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Richard Wei

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since Apr 23, 2019
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Recent posts by Richard Wei

To preface, I dont think this is a pest or nutrient problem, because i used the same soil on other plants and it has been affecting them the same. There was also a time where i did not water properly for a month or so.  I also live in a subtropical environment.

The wilting starts along the stem bottom up, and the leaves start to yellow, then become brown and drop/hang on the stem ( refer to the pictures ive linked). The wilting has persisted despite watering properly now, no over or under watering. Closest match of symptoms ive got online is some sort of fungal disease, called fusarium or verticillium wilt.

So here comes my questions

1. what is the problem with the plant? Is it fungal?
2. how do i stop the wilting from infecting other plants?
3. Is there a way to stop the wilting in my sweet potato plant?
4. Should I fertilise to strengthen the plant? Is applying some compost going to work? (I heard that the sheer amount of beneficial microbes will overpower the ones that are destructive to the plant)

1 year ago
Thanks everyone for the tips, so here is an update after i changed up some of my habits:


1. More watering, very moist bedding now
2. More/different bedding, I now incorporated some cardboard into the existing coco coir bedding,as well as layering a thick cardboard layer on the surface
3. Feeding on surface, i now feed the food to the worms by placing on top of the bedding, below the cardboard layer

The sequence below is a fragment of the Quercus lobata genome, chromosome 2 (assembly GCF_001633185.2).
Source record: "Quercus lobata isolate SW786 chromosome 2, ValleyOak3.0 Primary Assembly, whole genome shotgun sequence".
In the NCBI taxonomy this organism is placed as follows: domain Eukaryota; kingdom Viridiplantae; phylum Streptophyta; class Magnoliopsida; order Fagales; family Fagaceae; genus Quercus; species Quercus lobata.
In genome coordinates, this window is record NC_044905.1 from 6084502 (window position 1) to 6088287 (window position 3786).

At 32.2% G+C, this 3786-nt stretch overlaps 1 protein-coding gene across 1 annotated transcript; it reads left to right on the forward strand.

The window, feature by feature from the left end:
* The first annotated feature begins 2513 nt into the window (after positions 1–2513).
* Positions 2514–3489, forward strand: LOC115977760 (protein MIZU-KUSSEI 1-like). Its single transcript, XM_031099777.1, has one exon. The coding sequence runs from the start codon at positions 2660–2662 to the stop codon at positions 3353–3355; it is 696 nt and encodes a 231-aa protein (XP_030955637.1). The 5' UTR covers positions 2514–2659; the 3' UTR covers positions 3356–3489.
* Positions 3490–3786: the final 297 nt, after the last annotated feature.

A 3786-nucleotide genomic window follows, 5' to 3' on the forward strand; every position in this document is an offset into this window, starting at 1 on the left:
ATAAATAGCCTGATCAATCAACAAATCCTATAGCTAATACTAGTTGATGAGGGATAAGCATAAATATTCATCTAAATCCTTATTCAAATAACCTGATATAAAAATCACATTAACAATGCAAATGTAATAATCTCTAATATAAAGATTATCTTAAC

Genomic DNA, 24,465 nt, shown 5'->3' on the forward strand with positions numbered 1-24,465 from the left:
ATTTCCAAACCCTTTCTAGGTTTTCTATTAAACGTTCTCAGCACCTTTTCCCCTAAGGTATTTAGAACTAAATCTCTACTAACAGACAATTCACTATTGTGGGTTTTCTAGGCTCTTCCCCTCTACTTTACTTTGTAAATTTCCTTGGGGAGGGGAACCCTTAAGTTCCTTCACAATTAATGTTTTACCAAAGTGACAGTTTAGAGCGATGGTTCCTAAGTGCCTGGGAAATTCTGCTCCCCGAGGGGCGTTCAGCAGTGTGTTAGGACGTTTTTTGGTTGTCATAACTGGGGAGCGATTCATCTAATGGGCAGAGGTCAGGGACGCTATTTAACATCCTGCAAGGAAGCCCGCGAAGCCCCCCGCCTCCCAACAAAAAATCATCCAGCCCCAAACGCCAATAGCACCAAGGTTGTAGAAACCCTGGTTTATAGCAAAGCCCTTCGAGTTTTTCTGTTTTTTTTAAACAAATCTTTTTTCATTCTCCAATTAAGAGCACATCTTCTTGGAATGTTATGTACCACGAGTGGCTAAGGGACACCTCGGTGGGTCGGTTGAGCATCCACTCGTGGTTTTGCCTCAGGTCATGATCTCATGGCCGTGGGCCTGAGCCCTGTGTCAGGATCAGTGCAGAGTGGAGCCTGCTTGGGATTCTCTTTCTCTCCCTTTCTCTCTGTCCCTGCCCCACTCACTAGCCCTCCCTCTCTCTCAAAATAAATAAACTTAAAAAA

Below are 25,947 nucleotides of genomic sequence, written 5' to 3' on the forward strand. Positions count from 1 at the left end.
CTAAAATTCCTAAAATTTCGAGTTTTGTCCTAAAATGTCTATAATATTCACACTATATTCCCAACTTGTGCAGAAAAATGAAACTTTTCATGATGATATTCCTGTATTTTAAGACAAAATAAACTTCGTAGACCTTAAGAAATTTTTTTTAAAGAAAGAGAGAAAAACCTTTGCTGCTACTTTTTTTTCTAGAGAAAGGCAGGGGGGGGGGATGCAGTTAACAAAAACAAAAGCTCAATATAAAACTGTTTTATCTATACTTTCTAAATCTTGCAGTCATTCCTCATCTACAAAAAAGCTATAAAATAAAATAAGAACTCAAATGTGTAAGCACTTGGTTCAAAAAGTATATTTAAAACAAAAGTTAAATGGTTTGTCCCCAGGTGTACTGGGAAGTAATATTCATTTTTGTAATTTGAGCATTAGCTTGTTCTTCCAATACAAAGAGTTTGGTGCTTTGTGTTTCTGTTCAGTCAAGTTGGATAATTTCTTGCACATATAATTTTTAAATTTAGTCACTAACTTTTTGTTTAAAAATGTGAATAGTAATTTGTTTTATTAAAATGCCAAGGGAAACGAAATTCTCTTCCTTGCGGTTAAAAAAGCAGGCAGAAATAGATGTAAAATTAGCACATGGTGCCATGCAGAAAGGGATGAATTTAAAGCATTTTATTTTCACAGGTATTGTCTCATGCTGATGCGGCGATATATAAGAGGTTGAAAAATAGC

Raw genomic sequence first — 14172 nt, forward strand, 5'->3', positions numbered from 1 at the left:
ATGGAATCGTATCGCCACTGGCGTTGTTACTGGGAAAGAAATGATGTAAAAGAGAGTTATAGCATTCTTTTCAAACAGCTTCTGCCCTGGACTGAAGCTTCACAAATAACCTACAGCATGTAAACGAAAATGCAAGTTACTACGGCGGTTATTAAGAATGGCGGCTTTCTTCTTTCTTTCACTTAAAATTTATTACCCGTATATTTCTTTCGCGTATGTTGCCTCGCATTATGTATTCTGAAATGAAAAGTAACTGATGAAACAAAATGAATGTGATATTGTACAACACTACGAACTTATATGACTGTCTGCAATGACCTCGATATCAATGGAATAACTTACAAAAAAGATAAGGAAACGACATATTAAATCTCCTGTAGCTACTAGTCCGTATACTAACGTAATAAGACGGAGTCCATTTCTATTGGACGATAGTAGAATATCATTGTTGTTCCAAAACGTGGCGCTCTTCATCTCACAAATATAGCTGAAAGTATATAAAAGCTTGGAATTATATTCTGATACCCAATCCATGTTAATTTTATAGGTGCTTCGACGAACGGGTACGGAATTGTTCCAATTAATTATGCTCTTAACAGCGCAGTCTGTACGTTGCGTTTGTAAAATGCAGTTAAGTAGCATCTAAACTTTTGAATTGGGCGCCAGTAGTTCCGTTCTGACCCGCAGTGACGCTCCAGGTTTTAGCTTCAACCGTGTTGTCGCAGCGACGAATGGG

4. Blending food

1. There seems to be more earthworms that come up to the surface and feed
2. Im seeing more little wriggling white worms amongst the food, i assume they are baby earthworms
3. Im also spotting different critters in my bin now, some mini red ball-like mites, as well as some gnats
4. the bottom of the bin is quite soggy

so mostly positive changes, but im worried about both the critters and moisture level of the bin. Are the critters i've mentioned harmful to the worms or plants? Also, how do i make sure the bin doesn't go anaerobic since i found out the holes i drilled at the bottom of the bin was too small.

Thanks for everyone's tips, it's worked wonders and basically revitalised my bin, Thanks again for being so kind to a novice like me!
1 year ago
So i bought half a pound of compost worms a month ago so that i could remove our food waste. I had originally planned to increase the worm population to a level that could eat all the food waste produced each day by my family, but  i think they aren't reproducing at a high enough rate to finish all our food scraps.
So this is why im asking if there are any methods to increase worm reproduction, please help me spot if i have made some mistakes in my taking care of the compost worms with my observation below.

1. Bedding is mostly coco-coir and a little cardboard scraps
2. Bin is about 12 L in capacity but im only utilising about half the space, but its very spacious for teh worms as of now, no crowding whatsoever